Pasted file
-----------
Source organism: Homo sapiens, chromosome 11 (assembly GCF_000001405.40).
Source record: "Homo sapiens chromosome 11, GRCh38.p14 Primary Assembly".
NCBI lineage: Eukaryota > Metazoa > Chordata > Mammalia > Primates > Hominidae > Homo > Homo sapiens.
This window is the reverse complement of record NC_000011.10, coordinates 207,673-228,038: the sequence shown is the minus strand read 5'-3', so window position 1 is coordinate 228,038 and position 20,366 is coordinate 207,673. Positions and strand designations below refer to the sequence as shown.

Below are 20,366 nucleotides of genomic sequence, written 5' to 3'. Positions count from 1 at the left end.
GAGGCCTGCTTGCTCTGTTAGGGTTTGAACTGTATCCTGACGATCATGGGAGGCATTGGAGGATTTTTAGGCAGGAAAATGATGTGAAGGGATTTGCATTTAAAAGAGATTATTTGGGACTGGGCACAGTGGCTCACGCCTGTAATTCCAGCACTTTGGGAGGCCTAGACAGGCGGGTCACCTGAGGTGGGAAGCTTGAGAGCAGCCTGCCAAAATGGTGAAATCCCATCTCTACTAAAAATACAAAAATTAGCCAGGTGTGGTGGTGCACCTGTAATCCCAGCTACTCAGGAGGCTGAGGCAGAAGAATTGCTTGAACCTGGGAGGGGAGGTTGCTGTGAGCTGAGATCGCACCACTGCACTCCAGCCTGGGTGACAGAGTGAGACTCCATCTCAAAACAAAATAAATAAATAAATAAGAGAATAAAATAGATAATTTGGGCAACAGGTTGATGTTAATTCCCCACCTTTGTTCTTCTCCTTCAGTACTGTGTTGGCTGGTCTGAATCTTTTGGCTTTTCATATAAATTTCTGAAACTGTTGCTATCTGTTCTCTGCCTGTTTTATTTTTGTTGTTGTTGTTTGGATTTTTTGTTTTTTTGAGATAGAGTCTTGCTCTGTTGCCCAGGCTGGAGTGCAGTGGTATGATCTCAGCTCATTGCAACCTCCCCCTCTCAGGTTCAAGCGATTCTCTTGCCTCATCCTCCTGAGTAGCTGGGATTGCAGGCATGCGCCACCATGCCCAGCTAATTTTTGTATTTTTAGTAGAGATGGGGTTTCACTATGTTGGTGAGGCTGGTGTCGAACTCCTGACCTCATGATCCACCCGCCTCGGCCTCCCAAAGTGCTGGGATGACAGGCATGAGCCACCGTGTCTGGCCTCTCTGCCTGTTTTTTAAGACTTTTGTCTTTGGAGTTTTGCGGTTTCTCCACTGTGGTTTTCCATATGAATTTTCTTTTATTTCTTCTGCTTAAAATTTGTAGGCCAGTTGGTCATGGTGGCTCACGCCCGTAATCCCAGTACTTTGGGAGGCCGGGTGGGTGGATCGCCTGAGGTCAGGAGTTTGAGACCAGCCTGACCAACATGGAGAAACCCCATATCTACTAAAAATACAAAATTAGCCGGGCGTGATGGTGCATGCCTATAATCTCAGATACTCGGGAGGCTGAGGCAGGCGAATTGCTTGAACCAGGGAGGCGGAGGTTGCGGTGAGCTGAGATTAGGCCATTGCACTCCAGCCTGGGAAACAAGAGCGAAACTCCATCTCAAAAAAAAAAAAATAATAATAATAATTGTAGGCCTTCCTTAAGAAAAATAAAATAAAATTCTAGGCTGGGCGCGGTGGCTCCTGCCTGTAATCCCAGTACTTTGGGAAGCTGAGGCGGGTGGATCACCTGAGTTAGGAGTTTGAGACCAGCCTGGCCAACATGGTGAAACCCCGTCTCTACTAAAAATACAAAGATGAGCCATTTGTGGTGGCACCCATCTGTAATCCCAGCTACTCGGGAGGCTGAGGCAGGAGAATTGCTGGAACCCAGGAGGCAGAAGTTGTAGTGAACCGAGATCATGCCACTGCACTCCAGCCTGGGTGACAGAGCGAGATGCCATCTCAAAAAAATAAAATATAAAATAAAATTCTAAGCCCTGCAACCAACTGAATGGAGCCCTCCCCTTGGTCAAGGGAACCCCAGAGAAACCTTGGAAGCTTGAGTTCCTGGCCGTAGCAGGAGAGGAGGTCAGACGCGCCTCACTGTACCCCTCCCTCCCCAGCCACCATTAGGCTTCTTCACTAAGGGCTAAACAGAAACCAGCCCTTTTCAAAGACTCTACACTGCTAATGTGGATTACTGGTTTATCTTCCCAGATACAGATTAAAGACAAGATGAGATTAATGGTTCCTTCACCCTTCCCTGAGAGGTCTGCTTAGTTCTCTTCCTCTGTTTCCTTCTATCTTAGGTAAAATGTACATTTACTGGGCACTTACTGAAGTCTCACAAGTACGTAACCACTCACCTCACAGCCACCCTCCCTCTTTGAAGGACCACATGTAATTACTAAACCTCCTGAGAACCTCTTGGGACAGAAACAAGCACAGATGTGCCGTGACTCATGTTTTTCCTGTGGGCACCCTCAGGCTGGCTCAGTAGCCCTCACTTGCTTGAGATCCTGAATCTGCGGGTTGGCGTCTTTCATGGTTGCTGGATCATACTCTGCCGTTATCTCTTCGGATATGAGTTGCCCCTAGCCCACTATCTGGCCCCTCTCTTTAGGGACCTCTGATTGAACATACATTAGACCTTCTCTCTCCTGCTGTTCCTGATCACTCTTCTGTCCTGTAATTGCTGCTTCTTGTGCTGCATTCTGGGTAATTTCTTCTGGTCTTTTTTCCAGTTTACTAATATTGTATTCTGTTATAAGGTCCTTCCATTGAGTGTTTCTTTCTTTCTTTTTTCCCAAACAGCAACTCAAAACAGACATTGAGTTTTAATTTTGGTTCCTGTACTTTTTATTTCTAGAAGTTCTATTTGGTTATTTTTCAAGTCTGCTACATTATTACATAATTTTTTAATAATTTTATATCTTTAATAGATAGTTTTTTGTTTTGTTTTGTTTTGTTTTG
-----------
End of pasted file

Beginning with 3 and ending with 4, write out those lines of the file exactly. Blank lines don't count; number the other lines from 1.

NCBI lineage: Eukaryota > Metazoa > Chordata > Mammalia > Primates > Hominidae > Homo > Homo sapiens.
This window is the reverse complement of record NC_000011.10, coordinates 207,673-228,038: the sequence shown is the minus strand read 5'-3', so window position 1 is coordinate 228,038 and position 20,366 is coordinate 207,673. Positions and strand designations below refer to the sequence as shown.